Picture this. You’re at a Gourmerican burger joint chomping a cheeseburger, when an outspoken vegan friend starts preaching that you’re killing the planet. Last week, that same vegan downed a pricey glass of pinot before their flight to a far-flung destination, armed with their strongest mossie repellant and first aid kit. Anything amiss?
Facebook is testing its advertisements on outside mobile applications, calling it a new way for app developers to monetize their creations.
The trial would pave the way for Facebook to open its own mobile advertising network, which would further boost its growing mobile ad revenue.
"We are running a small test to explore showing Facebook ads in third-party mobile apps," Sriram Krishnan, who works on mobile products for Facebook, wrote on the company's developers blog.
"In this test, we'll be extending Facebook's rich targeting to improve the relevancy of the ads people see, provide even greater reach for Facebook advertisers, and help developers better monetize their apps."
Instead of using an outside ad-serving platform, the social media giant is collaborating directly with a handful of advertisers and publishers, Krishnan added, but didn't name the partners.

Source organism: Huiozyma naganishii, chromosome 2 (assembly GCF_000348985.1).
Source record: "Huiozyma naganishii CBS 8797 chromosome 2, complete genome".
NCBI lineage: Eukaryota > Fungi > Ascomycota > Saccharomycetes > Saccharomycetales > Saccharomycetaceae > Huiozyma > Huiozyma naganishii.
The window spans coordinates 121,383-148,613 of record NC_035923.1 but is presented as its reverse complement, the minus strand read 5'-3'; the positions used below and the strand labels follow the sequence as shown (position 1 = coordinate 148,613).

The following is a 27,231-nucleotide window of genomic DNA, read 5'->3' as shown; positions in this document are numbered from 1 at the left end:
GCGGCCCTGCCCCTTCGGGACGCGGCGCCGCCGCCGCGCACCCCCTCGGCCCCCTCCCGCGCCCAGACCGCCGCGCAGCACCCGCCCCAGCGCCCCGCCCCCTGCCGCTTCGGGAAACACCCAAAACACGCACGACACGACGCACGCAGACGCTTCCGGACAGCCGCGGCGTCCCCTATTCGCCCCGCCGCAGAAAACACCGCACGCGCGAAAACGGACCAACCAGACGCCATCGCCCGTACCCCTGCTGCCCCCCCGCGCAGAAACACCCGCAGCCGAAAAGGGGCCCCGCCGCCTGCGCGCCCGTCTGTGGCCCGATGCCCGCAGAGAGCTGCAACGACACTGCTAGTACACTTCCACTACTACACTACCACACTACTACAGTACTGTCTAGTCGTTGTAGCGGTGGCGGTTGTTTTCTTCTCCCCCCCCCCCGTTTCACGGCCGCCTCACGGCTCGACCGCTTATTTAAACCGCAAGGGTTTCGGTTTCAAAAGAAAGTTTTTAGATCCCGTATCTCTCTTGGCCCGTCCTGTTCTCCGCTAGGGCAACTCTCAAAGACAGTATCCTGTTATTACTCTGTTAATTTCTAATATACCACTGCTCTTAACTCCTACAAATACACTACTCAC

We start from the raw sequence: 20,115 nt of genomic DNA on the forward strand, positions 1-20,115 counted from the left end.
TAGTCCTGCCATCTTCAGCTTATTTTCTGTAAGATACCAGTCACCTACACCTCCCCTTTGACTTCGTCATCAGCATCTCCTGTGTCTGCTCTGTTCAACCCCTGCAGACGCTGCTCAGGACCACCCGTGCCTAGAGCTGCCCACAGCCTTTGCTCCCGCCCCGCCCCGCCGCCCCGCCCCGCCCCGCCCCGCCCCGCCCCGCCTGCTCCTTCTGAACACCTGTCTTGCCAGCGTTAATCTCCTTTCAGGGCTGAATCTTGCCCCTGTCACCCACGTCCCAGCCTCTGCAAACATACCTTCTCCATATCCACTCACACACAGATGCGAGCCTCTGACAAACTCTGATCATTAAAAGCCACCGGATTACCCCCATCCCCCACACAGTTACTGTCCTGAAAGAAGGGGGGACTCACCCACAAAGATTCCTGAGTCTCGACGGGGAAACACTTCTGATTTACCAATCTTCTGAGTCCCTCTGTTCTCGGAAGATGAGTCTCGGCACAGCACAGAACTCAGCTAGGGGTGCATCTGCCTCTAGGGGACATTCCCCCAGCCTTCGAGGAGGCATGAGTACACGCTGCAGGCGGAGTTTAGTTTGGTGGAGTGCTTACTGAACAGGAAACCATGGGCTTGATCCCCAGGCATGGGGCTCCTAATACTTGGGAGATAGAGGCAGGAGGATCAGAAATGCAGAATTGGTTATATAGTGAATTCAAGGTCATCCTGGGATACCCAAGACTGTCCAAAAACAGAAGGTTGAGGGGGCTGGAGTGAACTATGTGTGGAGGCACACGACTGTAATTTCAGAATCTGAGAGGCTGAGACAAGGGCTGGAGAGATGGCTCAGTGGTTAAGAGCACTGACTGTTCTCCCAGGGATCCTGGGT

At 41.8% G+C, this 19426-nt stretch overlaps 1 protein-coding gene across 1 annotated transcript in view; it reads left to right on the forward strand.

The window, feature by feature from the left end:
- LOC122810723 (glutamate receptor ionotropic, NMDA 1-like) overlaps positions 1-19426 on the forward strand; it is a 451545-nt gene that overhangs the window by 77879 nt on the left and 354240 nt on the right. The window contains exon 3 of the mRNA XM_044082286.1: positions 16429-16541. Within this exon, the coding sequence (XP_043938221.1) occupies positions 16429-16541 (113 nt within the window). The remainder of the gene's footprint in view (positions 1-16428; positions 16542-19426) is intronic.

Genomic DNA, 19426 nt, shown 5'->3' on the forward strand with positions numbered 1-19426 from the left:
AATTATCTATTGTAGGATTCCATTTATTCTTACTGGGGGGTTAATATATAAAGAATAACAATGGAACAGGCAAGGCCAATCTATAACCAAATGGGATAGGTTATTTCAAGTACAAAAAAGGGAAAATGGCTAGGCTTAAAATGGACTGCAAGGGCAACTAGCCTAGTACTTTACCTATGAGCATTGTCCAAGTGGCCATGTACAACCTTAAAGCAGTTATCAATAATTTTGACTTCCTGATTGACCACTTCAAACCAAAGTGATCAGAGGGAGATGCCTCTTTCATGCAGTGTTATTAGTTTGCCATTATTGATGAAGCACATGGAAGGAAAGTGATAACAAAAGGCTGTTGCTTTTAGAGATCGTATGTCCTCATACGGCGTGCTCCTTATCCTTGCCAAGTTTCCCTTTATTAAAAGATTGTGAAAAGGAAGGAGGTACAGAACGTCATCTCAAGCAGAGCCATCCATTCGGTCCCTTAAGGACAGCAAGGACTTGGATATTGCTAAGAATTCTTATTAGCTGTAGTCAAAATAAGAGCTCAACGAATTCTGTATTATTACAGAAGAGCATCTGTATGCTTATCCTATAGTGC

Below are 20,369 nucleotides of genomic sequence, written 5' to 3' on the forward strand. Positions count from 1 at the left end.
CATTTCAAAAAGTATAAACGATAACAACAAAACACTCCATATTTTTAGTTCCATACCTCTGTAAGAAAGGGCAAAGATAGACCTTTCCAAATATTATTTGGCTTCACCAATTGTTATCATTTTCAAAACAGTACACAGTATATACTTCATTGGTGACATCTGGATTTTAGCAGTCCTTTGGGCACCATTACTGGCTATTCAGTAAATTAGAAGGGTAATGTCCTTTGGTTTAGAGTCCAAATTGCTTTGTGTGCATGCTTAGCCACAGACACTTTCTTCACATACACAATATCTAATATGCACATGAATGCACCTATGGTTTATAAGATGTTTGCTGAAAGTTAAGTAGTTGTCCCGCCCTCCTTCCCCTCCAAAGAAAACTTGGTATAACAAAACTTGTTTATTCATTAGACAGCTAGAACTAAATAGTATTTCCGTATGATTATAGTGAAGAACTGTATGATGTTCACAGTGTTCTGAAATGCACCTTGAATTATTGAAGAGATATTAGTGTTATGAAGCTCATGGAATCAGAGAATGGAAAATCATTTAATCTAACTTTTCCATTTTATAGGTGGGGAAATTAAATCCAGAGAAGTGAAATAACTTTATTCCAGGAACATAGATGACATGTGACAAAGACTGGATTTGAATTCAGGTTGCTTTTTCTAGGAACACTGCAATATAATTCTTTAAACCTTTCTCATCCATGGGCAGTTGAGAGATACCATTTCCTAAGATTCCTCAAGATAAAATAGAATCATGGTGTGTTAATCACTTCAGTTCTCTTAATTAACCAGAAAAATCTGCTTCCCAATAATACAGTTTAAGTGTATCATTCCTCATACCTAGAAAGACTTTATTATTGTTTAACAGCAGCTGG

The trial is aimed at helping developers monetize apps more quickly amid the popularity of free apps, which don't always return a developer's investment. It could also help make ads on mobile devices more relevant.
The move is a challenge to Google's AdSense, a long-established platform that serves up automatic text, image, or video ads to targeted websites. AdSense has delivered nearly 30 percent of Google's revenue in recent years.
Facebook has long been planning and experimenting with mobile ads apart from those on its own Facebook mobile platform, but it said the current trial is different from previous forays because of the direct partnerships with advertisers and publishers. The current test is more like a mobile ad network, Krishnan said.
In the third quarter of 2013, Facebook's mobile ads made up 49 percent of its US$1.8 billion advertising revenue, up 66 percent from the same quarter in the previous year.